“She knew I had to cry until I undrown from the inside.” ― Angie Cruz, How Not to Drown in a Glass of Water
Cara Romero thought she would work at the factory of little lamps for the rest of her life. But when, in her mid-50s, she loses her job in the Great Recession, she is forced back into the job market for the first time in decades. Set up with a job counselor, Cara instead begins to narrate the story of her life. Over the course of twelve sessions, Cara recounts her tempestuous love affairs, her alternately biting and loving relationships with her neighbor Lulu and her sister Angela, her struggles with debt, gentrification, and loss, and, eventually, what really happened between her and her estranged son, Fernando. As Cara confronts her darkest secrets and regrets, we see a woman buffeted by life but still full of fight.
I listened to this as an audiobook, and the narrator did a great job of making Cara feel real. Cara’s story is narrated in the first person, but other details are shared through the paperwork she files through the course of the program, which makes for some interesting reading! Beautifully–written and thought-provoking, with humor, a whole lot of heart, and an endearing protagonist whose story will make you smile, sob, laugh out loud, and cheer her on. This is a short but impactful and memorable read that I would definitely recommend.
First Line: My name is August Epp—irrelevant for all purposes, other than that I’ve been appointed the minute-taker for the women’s meetings because the women are illiterate and unable to do it themselves.
Summary: In an isolated Mennonite community, it has come to light that some of the men have been using a powerful poisonous spray, typically used to sedate livestock, to knock out and sexually assault women and children during the night. They awaken with no memory of the experience. But this all happens before we meet the women and girls of Molotschna. The title of this book is apt, as the “action” consists of the women talking in a barn, trying to decide whether they should:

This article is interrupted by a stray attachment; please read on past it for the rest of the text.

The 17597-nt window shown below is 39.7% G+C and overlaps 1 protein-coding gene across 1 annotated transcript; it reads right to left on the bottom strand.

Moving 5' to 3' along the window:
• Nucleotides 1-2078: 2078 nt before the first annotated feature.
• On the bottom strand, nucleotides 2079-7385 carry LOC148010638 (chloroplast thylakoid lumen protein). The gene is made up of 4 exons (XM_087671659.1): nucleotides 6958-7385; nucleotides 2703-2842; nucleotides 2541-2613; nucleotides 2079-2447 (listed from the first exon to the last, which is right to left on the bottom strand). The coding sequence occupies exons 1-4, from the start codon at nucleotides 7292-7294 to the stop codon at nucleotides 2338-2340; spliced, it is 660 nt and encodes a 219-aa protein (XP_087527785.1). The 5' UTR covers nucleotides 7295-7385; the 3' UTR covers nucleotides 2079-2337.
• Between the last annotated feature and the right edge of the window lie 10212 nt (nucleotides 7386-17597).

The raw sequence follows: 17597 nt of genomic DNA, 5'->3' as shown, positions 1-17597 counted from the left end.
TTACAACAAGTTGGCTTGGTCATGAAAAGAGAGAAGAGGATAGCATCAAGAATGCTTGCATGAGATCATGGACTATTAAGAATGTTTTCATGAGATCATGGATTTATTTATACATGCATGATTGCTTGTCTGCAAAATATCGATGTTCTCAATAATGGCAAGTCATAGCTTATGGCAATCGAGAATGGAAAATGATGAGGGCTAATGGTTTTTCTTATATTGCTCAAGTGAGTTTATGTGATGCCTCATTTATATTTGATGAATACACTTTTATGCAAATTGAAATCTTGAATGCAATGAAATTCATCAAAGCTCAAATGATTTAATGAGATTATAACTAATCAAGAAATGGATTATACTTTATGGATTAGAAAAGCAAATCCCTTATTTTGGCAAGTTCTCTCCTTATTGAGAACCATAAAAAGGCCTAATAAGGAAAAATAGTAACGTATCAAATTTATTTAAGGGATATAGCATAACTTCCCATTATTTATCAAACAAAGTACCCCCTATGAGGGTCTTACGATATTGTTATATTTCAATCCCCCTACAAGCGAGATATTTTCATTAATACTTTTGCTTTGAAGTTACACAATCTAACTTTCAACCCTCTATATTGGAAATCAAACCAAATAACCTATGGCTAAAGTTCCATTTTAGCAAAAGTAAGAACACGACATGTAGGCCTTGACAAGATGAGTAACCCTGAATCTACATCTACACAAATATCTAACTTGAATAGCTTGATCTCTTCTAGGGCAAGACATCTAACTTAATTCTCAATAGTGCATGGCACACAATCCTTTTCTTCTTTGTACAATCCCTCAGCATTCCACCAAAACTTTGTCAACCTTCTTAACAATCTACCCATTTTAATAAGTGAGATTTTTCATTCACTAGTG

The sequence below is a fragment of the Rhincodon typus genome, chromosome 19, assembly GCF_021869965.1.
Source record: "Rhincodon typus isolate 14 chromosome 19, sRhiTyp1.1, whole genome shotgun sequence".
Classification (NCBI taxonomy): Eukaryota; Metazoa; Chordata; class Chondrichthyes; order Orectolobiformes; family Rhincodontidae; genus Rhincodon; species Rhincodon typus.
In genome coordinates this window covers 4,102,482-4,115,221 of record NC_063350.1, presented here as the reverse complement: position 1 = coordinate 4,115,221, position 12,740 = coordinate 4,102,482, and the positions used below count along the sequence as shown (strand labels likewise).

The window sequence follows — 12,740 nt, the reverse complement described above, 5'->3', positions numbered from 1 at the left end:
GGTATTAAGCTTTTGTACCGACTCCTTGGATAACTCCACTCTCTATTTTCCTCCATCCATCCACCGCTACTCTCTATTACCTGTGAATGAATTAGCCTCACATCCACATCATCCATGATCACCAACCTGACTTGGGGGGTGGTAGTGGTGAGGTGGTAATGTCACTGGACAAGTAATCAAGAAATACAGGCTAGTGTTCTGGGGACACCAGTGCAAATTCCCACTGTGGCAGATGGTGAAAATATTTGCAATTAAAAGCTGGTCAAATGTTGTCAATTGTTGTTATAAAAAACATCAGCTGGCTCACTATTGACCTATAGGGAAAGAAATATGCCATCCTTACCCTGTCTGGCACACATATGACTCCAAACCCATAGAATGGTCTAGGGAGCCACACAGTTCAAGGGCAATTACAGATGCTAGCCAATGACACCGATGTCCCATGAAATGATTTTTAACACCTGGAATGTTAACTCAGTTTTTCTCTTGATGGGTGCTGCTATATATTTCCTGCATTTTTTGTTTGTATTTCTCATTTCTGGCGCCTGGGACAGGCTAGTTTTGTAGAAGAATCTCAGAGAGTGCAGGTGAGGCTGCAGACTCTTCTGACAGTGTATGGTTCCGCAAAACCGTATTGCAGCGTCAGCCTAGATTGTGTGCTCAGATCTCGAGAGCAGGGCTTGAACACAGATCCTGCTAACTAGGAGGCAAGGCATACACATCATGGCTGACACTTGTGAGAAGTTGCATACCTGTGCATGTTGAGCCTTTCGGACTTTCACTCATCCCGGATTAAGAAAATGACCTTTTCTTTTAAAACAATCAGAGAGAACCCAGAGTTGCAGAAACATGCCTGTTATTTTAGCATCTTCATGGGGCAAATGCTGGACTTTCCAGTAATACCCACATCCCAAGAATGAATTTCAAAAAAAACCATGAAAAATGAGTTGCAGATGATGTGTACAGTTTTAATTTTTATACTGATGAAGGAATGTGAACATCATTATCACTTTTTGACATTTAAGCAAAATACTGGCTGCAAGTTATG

Stay and Fight
The men of the village, meanwhile, have been taken into custody but will be returning soon. As pressure mounts, the women argue, laugh, and try to define what it means to believe in God, to forgive, to be free, and to love. They name as their goals safety for themselves and for their children, and the freedom to think. Through it all, they are also enjoying each other’s company.
My Thoughts: One of the reviewers I trust, Molly Young, raves about Miriam Toews. She recommended starting with Women Talking so I picked it up. I will admit, the subject matter made me apprehensive to start reading. I thought it might be too dark, too depressing– especially since the book is based on real events. And while it is true that those events are depressingly grim, the book is anything but. For me, there is something so restorative and fortifying about spending an evening surrounded by women. (It’s also typically a lot of fun!) Reading this book had the same effect on me.
The only man in the barn is the minute-taker August, an awkward outcast and appreciator of the random fact who is in love with Ona, a nervous and thoughtful dreamer. The following conversation between the two is an example of the frequent, whimsical interludes from the tense atmosphere in the barn, and it tickled me:
“Did you know, I say, that there is a butterfly called the Comma?
It’s such an untoward reaction, so comical.
Is that so? she asks.
Yes, I say, it’s called the Comma because–but Ona stops me.
No, she says, let me guess. Because it flits about from leaf to stem to petal, pausing only briefly on its way? Because its journey is its story, never stopping, only pausing, always moving.
I smile and nod. Exactly, I say, that is why!
Ona punches the palm of her hand: Aha! She goes back to her seat.
But it’s not true, this is not why the Comma butterfly has its name. And of course there are periods within texts, journeys. Stoppage. The real reason, banal, is that the butterfly has a shape on the underside of its wing that resembles a comma. I don’t know why I let her believe otherwise, but someday, perhaps, it will be clear.”
FYI: Miriam Toews herself grew up in an isolated Mennonite village in Canada (not the one this book is based on).